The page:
None of this is good, especially if you as a marketer rely on your agencies for anything from creation to strategy, planning, buying and a lot more. “But what can I do as an advertiser?” I hear you ask.

Well, there are several things that clients can do to foster a healthy relationship with their agencies. When the relationship between client and agency is good, you stand a higher chance of happy, motivated people at least working on your teams, as compared to the (dreadful) average.

First, make sure your agency ecosystem is designed for purpose. Many marketers have ecosystems that have organically grown into what they are today. If you ask marketers to design their ideal agency ecosystem, chances are it will look very different from what they actually have.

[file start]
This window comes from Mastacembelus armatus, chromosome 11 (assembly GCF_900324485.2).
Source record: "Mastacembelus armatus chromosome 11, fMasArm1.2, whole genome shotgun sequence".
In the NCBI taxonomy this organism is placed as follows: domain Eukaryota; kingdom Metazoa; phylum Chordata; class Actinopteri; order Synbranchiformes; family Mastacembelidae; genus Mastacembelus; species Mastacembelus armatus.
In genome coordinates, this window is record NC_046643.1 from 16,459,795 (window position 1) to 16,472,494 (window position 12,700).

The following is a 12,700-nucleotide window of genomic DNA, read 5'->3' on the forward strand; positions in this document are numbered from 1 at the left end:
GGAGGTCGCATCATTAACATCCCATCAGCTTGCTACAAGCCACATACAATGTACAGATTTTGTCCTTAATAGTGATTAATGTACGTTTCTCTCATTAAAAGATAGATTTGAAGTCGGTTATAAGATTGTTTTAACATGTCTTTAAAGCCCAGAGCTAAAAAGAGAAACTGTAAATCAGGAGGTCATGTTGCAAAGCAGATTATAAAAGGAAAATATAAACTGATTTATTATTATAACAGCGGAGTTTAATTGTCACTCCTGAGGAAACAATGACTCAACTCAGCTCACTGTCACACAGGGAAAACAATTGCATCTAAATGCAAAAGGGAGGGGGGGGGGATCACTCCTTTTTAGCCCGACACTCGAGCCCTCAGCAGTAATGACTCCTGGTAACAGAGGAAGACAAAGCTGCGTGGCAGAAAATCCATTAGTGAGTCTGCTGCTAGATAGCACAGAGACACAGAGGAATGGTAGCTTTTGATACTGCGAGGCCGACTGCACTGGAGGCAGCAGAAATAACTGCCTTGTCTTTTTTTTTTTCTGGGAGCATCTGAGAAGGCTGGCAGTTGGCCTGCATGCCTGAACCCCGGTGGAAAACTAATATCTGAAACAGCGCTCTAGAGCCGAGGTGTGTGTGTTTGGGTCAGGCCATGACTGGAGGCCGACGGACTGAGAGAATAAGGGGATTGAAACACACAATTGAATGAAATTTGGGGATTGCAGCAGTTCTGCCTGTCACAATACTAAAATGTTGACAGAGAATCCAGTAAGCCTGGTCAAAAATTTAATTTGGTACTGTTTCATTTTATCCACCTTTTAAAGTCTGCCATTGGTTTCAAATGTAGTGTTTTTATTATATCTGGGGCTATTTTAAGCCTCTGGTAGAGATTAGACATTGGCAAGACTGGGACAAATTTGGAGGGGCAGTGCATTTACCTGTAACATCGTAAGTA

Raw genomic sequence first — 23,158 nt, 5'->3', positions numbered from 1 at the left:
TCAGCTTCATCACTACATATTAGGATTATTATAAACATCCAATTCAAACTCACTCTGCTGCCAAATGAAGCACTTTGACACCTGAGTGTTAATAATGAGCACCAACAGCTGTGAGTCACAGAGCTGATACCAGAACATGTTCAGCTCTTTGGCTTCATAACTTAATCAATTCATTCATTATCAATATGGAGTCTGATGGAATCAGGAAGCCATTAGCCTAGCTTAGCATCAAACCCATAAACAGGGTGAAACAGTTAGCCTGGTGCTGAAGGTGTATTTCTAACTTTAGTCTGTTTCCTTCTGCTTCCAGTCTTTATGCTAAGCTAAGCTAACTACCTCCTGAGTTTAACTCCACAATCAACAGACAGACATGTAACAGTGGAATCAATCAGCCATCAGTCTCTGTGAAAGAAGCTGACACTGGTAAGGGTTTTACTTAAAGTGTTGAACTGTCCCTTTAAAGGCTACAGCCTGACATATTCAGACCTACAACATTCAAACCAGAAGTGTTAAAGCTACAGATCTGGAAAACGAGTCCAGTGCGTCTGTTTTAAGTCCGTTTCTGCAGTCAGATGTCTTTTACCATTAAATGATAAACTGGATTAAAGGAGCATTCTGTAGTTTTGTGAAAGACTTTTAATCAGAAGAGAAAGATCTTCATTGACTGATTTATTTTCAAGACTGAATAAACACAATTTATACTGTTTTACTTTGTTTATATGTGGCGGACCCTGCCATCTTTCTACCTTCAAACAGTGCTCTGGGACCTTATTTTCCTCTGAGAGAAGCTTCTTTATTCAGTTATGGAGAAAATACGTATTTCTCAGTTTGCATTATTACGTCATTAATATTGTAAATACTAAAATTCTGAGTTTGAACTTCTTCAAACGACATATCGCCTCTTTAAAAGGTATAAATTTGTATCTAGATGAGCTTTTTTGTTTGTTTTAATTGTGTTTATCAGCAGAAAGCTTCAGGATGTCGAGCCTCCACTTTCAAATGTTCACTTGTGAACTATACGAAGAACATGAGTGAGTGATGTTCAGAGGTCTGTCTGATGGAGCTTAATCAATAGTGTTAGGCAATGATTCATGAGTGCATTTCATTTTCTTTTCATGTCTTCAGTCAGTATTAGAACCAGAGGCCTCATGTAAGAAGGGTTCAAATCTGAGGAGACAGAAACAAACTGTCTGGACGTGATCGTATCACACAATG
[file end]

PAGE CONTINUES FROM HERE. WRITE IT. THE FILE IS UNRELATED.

Once you have the right partners, ensure there is a process in place that motivates and stimulates all team members in an integrated way (i.e. both internally in your marketing department and at your agencies). People who feel they are part of something tend to be much more inclined to deliver over and above expectations, versus people who are constantly wondering about their roles and responsibilities.

Finally, set up an incentive program that is fair but challenging, and that offers real rewards. If team members know there is something to be won collectively from performing well, they tend to perform well (funny, that!).

The rewards do not just have to be financial: a combination of financial and intangible rewards is usually very effective. And do not underestimate the power of a simple appreciative gesture. These pay as much dividend as a paycheck. Just try it!

4 comments about "Why Low Morale At Agencies Is Also A Marketer Problem".